• Sheen VL, Wheless JW, Bodell A, Braverman E, Cotter PD, Rauen KA, Glenn O, Weisiger K, Packman S, Walsh CA, Sherr EH. Periventricular heterotopia associated with chromosome 5p anomalies. Neurology. 2003b;60:1033–6. [PubMed: 12654978]
  • Stahlhut M, van Deurs B. Identification of filamin as a novel ligand for caveolin-1: evidence for the organization of caveolin-1-associated membrane domains by the actin cytoskeleton. Mol Biol Cell. 2000;11:325–37. [PMC free article: PMC14777] [PubMed: 10637311]
  • Walsh CA, Engle EC. Allelic diversity in human developmental neurogenetics: insights into biology and disease. Neuron. 2010;68:245–53. [PMC free article: PMC3010396] [PubMed: 20955932]

Chapter Notes

Author History

Adria Bodell, MS, CGC; Beth Israel Deaconess Medical Center (2007-2015)
Ming Hui Chen, MD, MSc (2015-present)
Volney L Sheen, MD, PhD; Harvard Medical School (2007-2015)
Christopher A Walsh, MD, PhD (2007-present)

Revision History

  • 17 September 2015 (me) Comprehensive update posted live
  • 11/10/2014 (cw/mhc) Revision: cardiovascular added, other modifications made
  • 4 June 2009 (cd/cw) Revision: deletion/duplication analysis available; mutation added; Differential Diagnosis edited
  • 10 April 2007 (me) Comprehensive update posted live
  • 4 August 2004 (me) Comprehensive update posted live
  • 21 January 2004 (cd) Revision: testing
  • 17 October 2003 (cw) Revision: Genetically Related Disorders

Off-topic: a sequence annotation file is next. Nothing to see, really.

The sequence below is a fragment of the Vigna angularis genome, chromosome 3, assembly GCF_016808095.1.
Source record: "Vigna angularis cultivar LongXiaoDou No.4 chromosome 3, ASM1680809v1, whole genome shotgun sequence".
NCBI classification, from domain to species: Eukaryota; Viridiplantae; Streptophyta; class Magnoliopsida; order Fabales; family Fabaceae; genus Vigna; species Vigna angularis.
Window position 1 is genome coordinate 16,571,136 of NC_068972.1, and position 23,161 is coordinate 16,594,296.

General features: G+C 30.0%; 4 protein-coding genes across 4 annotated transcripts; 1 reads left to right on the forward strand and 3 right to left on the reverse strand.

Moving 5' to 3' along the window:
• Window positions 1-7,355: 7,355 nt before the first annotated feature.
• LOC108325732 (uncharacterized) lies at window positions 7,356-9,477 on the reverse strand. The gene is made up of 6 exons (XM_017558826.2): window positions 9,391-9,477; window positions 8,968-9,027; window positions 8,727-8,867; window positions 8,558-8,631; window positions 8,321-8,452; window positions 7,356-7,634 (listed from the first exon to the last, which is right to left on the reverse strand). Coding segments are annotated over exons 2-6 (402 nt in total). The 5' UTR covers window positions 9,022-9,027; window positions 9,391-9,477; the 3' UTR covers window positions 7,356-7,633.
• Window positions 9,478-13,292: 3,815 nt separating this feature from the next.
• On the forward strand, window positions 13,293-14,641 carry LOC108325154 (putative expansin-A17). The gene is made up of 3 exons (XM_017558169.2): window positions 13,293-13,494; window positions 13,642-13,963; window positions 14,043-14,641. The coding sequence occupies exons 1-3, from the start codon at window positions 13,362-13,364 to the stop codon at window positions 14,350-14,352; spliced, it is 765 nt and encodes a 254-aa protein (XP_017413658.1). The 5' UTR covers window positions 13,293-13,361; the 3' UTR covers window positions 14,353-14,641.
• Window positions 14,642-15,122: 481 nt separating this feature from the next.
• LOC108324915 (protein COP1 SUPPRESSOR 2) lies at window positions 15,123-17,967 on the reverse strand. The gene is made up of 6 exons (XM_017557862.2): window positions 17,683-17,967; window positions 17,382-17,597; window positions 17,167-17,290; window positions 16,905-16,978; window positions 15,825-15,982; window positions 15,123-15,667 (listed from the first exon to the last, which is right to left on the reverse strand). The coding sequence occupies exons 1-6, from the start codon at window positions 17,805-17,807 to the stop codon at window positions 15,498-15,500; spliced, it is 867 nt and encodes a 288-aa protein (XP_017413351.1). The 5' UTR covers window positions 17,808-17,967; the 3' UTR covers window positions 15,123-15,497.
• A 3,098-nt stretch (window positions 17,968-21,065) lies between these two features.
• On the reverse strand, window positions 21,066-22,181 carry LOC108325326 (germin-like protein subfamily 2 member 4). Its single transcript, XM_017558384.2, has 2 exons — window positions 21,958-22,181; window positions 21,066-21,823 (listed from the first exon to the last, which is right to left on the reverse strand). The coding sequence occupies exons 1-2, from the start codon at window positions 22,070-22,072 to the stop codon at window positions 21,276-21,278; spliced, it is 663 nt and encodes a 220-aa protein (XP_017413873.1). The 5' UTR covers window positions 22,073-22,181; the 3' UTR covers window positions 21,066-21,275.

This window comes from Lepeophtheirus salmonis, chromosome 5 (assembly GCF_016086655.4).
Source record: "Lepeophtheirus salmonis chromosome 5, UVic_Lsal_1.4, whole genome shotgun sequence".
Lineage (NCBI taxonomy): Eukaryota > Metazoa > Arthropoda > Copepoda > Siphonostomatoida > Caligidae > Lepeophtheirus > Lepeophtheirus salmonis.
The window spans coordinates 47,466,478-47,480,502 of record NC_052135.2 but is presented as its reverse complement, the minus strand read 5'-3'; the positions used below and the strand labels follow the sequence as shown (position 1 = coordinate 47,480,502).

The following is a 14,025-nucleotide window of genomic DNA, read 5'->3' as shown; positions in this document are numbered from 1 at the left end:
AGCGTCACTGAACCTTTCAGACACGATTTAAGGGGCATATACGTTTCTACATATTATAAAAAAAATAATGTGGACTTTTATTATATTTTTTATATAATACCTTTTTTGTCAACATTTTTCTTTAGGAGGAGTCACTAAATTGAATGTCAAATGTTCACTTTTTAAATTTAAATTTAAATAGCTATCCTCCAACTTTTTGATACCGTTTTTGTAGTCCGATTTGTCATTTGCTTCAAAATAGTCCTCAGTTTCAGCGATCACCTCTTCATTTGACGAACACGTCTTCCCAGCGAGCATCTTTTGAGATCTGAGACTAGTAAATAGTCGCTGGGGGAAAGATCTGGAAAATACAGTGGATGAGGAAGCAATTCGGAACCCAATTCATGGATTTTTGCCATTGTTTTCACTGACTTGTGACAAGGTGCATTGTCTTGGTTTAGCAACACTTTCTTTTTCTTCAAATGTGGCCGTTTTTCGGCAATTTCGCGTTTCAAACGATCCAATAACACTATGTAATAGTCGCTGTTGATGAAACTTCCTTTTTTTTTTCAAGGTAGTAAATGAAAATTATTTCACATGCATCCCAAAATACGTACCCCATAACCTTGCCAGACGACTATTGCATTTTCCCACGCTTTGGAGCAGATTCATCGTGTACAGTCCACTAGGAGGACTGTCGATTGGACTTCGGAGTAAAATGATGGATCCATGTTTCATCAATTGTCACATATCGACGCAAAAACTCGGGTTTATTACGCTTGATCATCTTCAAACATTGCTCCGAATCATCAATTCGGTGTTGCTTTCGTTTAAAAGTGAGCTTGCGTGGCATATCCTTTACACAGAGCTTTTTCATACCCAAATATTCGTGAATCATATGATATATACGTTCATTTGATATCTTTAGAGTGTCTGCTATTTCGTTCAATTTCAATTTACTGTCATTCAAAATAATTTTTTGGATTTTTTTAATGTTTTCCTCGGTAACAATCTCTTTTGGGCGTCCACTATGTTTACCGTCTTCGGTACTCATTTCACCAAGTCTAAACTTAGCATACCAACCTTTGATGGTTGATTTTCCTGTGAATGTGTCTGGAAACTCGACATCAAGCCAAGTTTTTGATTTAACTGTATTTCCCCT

• 8 October 2002 (me) Review posted live
  • 29 April 2002 (cw) Original submission
Copyright © 1993-2020, University of Washington, Seattle. GeneReviews is a registered trademark of the University of Washington, Seattle. All rights reserved.

GeneReviews® chapters are owned by the University of Washington. Permission is hereby granted to reproduce, distribute, and translate copies of content materials for noncommercial research purposes only, provided that (i) credit for source ( and copyright (© 1993-2020 University of Washington) are included with each copy; (ii) a link to the original material is provided whenever the material is published elsewhere on the Web; and (iii) reproducers, distributors, and/or translators comply with the GeneReviews® Copyright Notice and Usage Disclaimer. No further modifications are allowed. For clarity, excerpts of GeneReviews chapters for use in lab reports and clinic notes are a permitted use.

For more information, see the GeneReviews® Copyright Notice and Usage Disclaimer.

For questions regarding permissions or whether a specified use is allowed, contact: ude.wu@tssamda.

Bookshelf ID: NBK1213PMID: 20301392


Tests in GTR by Gene

Related information

  • MedGen
    Related information in MedGen
  • OMIM
    Related OMIM records
  • PMC
    PubMed Central citations
  • PubMed
    Links to PubMed
  • Gene
    Locus Links

Similar articles in PubMed

See reviews...See all...

Recent Activity

Your browsing activity is empty.

Activity recording is turned off.

Turn recording back on

See more...